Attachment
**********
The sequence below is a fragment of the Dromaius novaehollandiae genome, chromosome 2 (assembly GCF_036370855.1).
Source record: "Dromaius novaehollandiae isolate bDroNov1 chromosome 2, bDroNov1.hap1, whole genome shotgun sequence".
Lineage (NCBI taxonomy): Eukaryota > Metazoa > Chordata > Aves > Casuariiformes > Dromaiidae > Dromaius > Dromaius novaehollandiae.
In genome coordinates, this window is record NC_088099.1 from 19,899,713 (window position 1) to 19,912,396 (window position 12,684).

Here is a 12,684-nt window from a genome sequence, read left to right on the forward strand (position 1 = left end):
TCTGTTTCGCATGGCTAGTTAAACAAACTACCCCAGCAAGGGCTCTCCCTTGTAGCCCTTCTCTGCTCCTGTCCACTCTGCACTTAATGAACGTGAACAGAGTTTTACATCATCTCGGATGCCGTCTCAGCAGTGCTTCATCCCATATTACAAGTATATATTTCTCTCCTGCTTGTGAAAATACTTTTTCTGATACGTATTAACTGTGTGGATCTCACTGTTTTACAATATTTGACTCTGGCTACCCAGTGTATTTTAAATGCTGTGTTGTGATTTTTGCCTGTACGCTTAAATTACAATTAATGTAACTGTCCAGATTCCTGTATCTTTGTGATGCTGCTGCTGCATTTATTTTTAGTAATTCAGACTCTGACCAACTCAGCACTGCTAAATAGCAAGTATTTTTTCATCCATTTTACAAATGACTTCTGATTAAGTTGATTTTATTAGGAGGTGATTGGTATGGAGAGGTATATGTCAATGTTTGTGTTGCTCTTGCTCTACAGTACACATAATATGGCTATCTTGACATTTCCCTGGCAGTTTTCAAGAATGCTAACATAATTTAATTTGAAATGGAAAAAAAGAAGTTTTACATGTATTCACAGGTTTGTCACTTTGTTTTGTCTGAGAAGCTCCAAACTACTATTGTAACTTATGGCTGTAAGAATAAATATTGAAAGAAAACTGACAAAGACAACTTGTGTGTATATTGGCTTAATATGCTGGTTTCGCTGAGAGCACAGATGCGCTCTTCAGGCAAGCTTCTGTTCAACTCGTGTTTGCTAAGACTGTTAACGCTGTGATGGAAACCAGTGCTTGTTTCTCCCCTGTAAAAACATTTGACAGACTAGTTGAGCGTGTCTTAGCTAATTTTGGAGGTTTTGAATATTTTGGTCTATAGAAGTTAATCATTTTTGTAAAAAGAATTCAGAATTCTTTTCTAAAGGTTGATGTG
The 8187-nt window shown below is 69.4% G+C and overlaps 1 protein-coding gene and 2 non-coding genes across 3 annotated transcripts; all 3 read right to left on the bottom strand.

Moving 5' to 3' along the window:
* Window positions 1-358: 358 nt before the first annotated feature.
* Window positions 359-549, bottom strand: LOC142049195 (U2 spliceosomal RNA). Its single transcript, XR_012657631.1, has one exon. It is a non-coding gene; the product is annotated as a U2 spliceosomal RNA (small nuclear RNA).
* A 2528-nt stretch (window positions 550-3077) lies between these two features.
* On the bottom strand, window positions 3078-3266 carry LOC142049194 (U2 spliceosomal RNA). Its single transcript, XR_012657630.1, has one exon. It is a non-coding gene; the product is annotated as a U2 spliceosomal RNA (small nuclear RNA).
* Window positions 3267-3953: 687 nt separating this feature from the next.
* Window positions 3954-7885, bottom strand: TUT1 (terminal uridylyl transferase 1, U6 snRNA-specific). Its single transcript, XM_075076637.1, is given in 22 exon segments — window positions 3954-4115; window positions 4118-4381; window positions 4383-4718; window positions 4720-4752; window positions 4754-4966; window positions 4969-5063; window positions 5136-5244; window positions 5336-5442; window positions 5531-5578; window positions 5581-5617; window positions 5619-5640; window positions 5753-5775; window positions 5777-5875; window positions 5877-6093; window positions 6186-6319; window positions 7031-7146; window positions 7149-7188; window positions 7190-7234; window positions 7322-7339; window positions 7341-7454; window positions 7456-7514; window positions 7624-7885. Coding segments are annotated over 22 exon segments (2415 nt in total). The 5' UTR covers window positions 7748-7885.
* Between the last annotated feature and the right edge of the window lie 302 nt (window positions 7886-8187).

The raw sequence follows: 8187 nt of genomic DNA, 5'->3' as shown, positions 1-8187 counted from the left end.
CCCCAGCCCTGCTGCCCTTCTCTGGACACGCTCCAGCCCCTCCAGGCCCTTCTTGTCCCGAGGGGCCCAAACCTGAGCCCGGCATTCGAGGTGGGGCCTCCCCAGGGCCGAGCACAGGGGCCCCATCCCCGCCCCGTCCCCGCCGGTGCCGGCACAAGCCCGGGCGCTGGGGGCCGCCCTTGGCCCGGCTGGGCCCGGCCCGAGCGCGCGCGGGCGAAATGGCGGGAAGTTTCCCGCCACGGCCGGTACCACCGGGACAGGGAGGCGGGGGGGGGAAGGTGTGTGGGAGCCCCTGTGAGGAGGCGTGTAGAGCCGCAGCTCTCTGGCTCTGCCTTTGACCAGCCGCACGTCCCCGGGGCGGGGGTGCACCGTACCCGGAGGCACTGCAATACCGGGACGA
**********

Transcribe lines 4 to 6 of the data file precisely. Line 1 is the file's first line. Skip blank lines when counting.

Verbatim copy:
In genome coordinates, this window is record NC_088099.1 from 19,899,713 (window position 1) to 19,912,396 (window position 12,684).

Here is a 12,684-nt window from a genome sequence, read left to right on the forward strand (position 1 = left end):
TCTGTTTCGCATGGCTAGTTAAACAAACTACCCCAGCAAGGGCTCTCCCTTGTAGCCCTTCTCTGCTCCTGTCCACTCTGCACTTAATGAACGTGAACAGAGTTTTACATCATCTCGGATGCCGTCTCAGCAGTGCTTCATCCCATATTACAAGTATATATTTCTCTCCTGCTTGTGAAAATACTTTTTCTGATACGTATTAACTGTGTGGATCTCACTGTTTTACAATATTTGACTCTGGCTACCCAGTGTATTTTAAATGCTGTGTTGTGATTTTTGCCTGTACGCTTAAATTACAATTAATGTAACTGTCCAGATTCCTGTATCTTTGTGATGCTGCTGCTGCATTTATTTTTAGTAATTCAGACTCTGACCAACTCAGCACTGCTAAATAGCAAGTATTTTTTCATCCATTTTACAAATGACTTCTGATTAAGTTGATTTTATTAGGAGGTGATTGGTATGGAGAGGTATATGTCAATGTTTGTGTTGCTCTTGCTCTACAGTACACATAATATGGCTATCTTGACATTTCCCTGGCAGTTTTCAAGAATGCTAACATAATTTAATTTGAAATGGAAAAAAAGAAGTTTTACATGTATTCACAGGTTTGTCACTTTGTTTTGTCTGAGAAGCTCCAAACTACTATTGTAACTTATGGCTGTAAGAATAAATATTGAAAGAAAACTGACAAAGACAACTTGTGTGTATATTGGCTTAATATGCTGGTTTCGCTGAGAGCACAGATGCGCTCTTCAGGCAAGCTTCTGTTCAACTCGTGTTTGCTAAGACTGTTAACGCTGTGATGGAAACCAGTGCTTGTTTCTCCCCTGTAAAAACATTTGACAGACTAGTTGAGCGTGTCTTAGCTAATTTTGGAGGTTTTGAATATTTTGGTCTATAGAAGTTAATCATTTTTGTAAAAAGAATTCAGAATTCTTTTCTAAAGGTTGATGTG